Changes made by the Crown rendered membership of the universities untenable for many of its Catholic members, and an unattractive prospect for Catholic families looking to educate their sons. They wanted rigorous English Catholic education and English Catholic priests. The colleges evolved, as institutions have a habit of doing, in response to the changing world around them, and their focus shifted towards mission. True, the individuals involved did not all have irenic purposes. Some, like Robert Persons (later Parsons), and Nicholas Sander, were at times genuinely hell-bent on invasion and the replacement of the heretic Elizabeth by any means necessary, at whatever human cost.
Young Englishmen sent abroad might return as missionary priests. Others sought a life beyond the seas where they could practise their religion freely, but an Englishman arriving on English shores was always coming home. The men who attended continental seminaries, and the women who populated convents — also, by the way, centres of learning — sought education abroad because they could no longer find it at home. Catholic priests, trained in the English colleges in France, Belgium, Rome and Spain, embarked on a mission to win hearts and minds for the Catholic cause. For English Protestants, this meant sowing the seeds of rebellion and poisoning English minds against their countrymen so Catholic invasion would meet a groundswell of support from within. Fidelity to a foreign temporal and spiritual power embodied in the papacy and theoretical affinity with Catholic potentates, chiefly Spain, tainted English Catholics. In the eyes of a hostile government, these were Englishmen poisoned by perverse foreign practices.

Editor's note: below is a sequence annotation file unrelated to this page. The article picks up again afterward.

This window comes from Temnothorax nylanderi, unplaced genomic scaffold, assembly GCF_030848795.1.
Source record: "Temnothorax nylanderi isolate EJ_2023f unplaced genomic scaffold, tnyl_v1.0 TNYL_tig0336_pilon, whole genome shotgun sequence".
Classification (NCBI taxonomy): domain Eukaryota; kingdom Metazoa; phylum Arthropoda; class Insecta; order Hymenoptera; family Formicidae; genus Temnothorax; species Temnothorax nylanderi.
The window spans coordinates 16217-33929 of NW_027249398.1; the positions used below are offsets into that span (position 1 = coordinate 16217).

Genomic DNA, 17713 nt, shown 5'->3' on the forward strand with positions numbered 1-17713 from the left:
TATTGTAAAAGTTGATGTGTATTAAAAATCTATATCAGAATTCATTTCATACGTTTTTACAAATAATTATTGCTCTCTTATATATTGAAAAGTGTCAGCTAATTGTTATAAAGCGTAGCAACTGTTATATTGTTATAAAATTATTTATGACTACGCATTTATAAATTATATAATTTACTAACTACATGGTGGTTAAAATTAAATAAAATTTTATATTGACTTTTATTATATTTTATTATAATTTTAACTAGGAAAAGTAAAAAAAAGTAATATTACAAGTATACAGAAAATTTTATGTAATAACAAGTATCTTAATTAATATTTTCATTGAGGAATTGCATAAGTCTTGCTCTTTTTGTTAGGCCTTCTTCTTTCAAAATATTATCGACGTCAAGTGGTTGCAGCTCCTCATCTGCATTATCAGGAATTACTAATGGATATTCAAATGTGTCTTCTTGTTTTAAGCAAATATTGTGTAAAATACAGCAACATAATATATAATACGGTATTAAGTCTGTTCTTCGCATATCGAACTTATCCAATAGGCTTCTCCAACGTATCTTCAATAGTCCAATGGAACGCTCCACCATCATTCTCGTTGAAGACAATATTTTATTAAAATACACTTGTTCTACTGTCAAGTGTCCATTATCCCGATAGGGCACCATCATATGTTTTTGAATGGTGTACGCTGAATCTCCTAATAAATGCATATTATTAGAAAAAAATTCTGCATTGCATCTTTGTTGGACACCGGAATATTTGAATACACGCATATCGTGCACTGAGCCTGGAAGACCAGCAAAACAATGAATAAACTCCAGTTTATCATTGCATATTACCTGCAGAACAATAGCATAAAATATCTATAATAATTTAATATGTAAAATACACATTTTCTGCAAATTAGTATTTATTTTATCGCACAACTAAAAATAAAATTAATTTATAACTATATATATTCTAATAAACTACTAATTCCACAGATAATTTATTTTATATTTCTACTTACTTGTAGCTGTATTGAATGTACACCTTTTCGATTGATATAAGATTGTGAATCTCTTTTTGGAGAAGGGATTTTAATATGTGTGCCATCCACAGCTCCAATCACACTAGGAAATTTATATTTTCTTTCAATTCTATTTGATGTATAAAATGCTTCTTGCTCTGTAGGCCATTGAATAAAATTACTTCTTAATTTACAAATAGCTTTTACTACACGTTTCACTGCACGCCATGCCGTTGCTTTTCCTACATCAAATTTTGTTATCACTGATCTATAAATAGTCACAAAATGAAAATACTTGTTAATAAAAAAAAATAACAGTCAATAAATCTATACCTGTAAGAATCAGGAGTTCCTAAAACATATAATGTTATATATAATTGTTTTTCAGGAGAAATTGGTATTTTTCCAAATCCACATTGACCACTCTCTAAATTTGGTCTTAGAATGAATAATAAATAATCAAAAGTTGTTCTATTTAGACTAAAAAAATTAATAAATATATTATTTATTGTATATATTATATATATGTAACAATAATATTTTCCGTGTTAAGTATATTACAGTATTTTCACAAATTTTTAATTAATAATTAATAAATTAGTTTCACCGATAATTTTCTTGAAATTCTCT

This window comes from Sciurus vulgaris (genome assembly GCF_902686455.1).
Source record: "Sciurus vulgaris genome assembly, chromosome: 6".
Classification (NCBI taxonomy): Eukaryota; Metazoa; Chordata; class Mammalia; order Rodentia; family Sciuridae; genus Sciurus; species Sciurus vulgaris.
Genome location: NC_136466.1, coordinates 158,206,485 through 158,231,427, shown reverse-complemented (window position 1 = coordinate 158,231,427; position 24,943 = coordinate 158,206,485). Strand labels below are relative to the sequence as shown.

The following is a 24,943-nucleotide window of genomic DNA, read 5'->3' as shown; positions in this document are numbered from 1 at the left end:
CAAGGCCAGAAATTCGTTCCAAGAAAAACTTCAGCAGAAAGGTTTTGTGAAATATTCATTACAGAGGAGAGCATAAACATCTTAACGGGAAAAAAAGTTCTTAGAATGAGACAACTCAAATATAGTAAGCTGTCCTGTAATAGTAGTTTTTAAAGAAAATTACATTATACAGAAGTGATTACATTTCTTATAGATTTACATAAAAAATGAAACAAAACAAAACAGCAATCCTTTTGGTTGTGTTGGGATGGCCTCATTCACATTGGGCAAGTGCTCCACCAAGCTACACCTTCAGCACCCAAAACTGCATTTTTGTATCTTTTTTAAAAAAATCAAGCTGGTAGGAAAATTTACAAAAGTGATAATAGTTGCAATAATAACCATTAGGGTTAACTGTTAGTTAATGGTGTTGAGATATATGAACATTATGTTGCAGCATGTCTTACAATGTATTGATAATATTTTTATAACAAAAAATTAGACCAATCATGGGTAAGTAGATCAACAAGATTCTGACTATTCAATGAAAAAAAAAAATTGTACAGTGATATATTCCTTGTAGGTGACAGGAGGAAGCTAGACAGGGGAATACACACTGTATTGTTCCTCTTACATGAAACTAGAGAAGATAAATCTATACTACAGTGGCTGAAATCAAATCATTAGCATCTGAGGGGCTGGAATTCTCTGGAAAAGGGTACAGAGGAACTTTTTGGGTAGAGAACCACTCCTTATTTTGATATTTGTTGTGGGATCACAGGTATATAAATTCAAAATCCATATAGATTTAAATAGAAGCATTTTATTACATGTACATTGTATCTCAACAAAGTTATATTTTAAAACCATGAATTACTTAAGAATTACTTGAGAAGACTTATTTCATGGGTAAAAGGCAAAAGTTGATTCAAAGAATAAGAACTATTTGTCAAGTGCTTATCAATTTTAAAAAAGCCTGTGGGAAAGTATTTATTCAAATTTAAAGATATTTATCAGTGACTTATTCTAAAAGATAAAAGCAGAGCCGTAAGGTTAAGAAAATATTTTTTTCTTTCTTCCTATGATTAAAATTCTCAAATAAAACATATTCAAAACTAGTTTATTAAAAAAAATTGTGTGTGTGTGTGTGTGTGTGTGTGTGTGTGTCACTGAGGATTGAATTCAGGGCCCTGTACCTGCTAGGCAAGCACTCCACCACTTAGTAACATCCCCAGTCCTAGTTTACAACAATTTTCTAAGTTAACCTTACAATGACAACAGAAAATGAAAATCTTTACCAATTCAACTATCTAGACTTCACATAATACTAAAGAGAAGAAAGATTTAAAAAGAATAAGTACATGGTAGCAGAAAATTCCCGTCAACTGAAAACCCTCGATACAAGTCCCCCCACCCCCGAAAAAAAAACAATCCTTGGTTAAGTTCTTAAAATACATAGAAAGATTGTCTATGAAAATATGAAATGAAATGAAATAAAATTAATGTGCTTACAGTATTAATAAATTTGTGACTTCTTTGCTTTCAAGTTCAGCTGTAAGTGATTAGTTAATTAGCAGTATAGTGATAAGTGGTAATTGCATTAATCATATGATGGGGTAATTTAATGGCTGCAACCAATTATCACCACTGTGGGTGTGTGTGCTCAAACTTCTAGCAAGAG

The problem was that the government did not think all continental influences were bad: England was not monocultural. Trade was both essential and enriching, and its participants found more than financial reward in their professional activities. Courts travelled widely. Ambassadors went between them, exchanging gifts, and sharing in elite pursuits — feasting, dancing, music, art, and poetry. Yet even within these spheres, things in common were not things identical. For all its Italianate influences, English poetry developed a distinctive voice. The same was true of music, and of art. And these variations were not always dissonant: the continental and the English could and did sit easily together. Englishmen read manuals written by their compatriots about hunting, dancing, and horsemanship — hallmarks of gentility. The variety of translations of Machiavelli’s The Prince from its original Italian attests the popularity of continental perspectives on elite culture, though its controversial author provided some of the draw.